A closer look at the real economy showed some recovery in incomes and stronger household balance sheets, as well as corporate profits. Household real net disposable income recovered from a fall of 15.7% y/y to -3.9% y/y. The household debt burden reduced to 75.7% of disposable income, from a spike to 86.5% in Q2-20 and an average level of 73% in 2019. Importantly, debt servicing costs benefited from materially lower interest rates and, at 7.5% of disposable income, is at a multi-decade low. Credit availability remains good, but is constrained by the limited appetite for additional debt. Household savings rose, with both the inability to spend and rising precaution contrib­uting to the increase. Given the improvement in key household metrics, with growth momentum into Q4-20, we forecast a collapse in real GDP in 2020 of -7.2%.

Fig 3 Household debt and cost of service.png


Against this weak but improving economic backdrop, the outlook for 2021 hangs in the balance between domestic economic resilience underpinning domestic demand and a combination of the impact of the second wave and the risk posed by existing areas of weakness, including weak policy implementation, electricity constraints, poor public sector capacity and a fragile fiscal foundation. Global recovery factors also count, with the possibility that these may provide a significant tailwind to the South African economy. Government’s growth strategy and commitment to fiscal sustainability – with critical focus on actual implementation – will dictate the shape of the economic outcome.


The most immediate obstacle to recovery is a currently weak vaccine strategy. Some news of additional vaccine procurement is positive but inadequate. Importantly, government is not expected to implement another economically damaging hard lockdown, but a combination of partial restrictions, ongoing uncertainty and slow vaccine progress will continue to weigh heavily on the services sector, particularly tourism and recre­ation, with a likely increase in long-term scarring. Foreign tourism will also not recover until South Africa is deemed a safe destination with respect to Covid-19.


Looking at the drivers of expenditure-side GDP growth, a recovery in consumption expendi­ture has mixed potential. Private consumption expenditure (PCE) accounts for about 60% of GDP and, in Q3-20, contributed 43.8ppts to the surging recovery. PCE is driven by a combina­tion of employment growth, real income growth, and the availability of credit and consumer confi­dence – people’s ability and willingness to spend.

After the sharp fall in employment, there has been only a partial recovery, and formal employment is still 6.3% below the pre-crisis level. Although marginal, President Ramaphosa’s Employment Stimulus Programme update in November detailed good progress on this front too.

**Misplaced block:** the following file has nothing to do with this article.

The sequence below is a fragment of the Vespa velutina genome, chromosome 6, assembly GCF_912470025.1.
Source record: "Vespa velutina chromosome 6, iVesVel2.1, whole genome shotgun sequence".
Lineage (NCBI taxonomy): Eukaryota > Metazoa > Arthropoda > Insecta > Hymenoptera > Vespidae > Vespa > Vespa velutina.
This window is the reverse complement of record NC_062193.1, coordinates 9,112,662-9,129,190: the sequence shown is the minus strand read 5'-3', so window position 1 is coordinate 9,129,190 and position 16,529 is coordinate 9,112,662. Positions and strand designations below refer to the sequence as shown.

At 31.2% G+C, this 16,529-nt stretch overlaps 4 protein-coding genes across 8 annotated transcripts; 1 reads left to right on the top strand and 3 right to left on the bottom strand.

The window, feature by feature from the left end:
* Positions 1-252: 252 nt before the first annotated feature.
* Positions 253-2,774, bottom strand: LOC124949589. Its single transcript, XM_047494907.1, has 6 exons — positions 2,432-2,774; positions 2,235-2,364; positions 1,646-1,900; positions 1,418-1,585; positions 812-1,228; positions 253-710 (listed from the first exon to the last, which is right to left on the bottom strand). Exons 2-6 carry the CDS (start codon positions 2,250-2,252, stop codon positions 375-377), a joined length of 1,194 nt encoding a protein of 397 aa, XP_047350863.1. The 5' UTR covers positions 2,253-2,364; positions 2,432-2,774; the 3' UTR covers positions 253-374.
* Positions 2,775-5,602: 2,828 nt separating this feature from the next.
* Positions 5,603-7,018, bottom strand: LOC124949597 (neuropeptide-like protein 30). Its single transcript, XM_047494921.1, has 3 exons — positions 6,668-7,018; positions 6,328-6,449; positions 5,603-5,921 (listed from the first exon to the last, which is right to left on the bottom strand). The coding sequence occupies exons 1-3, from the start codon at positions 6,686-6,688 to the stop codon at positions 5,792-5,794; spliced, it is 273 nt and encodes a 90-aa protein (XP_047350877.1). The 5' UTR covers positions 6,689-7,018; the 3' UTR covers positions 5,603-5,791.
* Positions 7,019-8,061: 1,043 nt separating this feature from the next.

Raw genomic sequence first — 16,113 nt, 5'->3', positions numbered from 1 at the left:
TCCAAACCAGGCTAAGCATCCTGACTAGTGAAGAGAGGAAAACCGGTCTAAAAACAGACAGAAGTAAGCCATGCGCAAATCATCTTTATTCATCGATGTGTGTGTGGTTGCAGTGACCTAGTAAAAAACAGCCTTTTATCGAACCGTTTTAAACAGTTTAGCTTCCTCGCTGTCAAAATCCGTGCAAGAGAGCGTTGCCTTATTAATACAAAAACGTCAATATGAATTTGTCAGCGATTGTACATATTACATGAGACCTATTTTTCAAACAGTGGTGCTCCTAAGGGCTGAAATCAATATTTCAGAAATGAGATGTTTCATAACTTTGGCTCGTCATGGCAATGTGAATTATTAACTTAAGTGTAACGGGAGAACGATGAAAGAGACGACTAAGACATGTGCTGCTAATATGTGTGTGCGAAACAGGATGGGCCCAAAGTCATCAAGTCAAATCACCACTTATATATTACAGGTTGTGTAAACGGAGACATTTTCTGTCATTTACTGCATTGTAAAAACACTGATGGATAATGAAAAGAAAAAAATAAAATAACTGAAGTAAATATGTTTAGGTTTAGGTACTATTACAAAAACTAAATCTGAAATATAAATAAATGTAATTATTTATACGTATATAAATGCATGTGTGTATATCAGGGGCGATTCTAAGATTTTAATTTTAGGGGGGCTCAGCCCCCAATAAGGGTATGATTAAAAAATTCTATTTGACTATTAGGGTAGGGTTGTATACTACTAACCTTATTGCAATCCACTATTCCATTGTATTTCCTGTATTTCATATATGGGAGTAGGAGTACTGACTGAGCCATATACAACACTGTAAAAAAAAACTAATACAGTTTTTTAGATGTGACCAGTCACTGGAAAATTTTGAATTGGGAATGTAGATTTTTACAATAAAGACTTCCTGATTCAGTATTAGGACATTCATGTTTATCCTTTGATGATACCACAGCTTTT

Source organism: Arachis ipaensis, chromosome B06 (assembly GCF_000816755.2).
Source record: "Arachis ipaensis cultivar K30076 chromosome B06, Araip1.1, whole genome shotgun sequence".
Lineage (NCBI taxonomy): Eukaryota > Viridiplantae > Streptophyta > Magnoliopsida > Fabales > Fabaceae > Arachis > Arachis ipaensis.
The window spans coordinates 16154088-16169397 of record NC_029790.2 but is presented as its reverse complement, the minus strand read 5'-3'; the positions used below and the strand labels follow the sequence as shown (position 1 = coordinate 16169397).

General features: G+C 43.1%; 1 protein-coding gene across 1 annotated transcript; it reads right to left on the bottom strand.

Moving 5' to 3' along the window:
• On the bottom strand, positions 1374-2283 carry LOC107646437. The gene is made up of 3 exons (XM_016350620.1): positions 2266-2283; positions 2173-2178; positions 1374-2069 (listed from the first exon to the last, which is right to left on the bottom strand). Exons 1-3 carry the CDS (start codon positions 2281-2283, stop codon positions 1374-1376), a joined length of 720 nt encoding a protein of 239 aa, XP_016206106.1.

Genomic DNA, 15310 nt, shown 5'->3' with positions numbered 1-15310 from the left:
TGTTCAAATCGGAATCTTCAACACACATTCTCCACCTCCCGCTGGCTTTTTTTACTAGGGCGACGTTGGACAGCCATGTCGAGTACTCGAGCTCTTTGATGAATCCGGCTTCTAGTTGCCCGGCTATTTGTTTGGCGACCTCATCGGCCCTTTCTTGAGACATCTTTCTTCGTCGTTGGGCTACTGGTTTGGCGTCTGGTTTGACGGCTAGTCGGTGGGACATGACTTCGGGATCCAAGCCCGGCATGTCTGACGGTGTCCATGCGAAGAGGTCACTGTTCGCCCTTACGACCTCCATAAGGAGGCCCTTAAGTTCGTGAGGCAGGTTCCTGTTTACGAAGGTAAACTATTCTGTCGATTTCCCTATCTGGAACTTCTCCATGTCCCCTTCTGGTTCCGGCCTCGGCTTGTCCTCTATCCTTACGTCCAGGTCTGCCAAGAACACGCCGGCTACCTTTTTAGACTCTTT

Fig 4 Public and private employment.png

Incomes remain constrained but also experienced a strong recovery in the third quarter as mobility constraints eased. Net disposable income is down -3.2% year to date in nominal terms – after a 13.6% y/y collapse in Q2-20 – while total compensation is down 1.6%, including the Q3-20 recovery, after falling 7.2% in Q2-20.

In real terms, these are down -6.3% and -4.8%, respectively, year to date, but with solid positive momentum. For households that derive a significant proportion of their income/wealth from financial assets, the loss of dividend income has hurt, but the positive financial market perfor­mance should provide a fillip.

Savings balances (which represent residual cash) have surged. Measured as a proportion of disposable income, savings were 0.7%, the highest since early 2005. This is likely a reflection of a combina­tion of an inability to spend and greater precau­tions taken. But it also creates the potential for a recovery in spending, while low interest rates and reasonably healthy balance sheets provide the opportunity for stronger credit growth as incomes and confidence improve.

Fig 5 Household savings.png

We forecast a modest increase in disposable income as employment in hard-hit sectors, such as manufacturing, construction and parts of business services, improves. We see little prospect yet for increased employment in the trade sectors, and this remains a drag. With a forecast of real income growth of 1%, and a small contribution from increased credit utilisation, ongoing low interest rates and some improvement in confidence, we forecast real growth in private consumption of 2.7% in 2021, and 2.5% in 2022.

There is a more positive tilt to the outlook for gross fixed capital formation; but, again, pandemic, regulatory and capacity constraints persist. Private sector investment may get a fillip from the expansion of renewables within the new energy framework, and investment in machinery and equipment could be supported by ongoing adjustments to working from home. However, with profitability under pressure and poor prospects for State-funded investment, we expect gross fixed capital formation to remain weak and detract from growth momentum in the year ahead. Visible progress in reducing the constraint the State places on the economy by engaging more with the private sector has the potential to boost confidence – the magic ingredient for growth.

Net trade was a considerable tailwind for growth in Q3-20, contributing an annualised 38.3ppts to the recovery. Both mining and manufacturing export volumes recovered strongly from the hard stop of Q2-20, and agricultural exports contributed further. While terms of trade remain elevated and domestic demand – notably investment – remains depressed, the recovery in global growth and trade volumes should provide a welcome tailwind to growth into 2021. There is also further potential uplift for export value from a recovering China.

Fig 6 Real annual growth component.png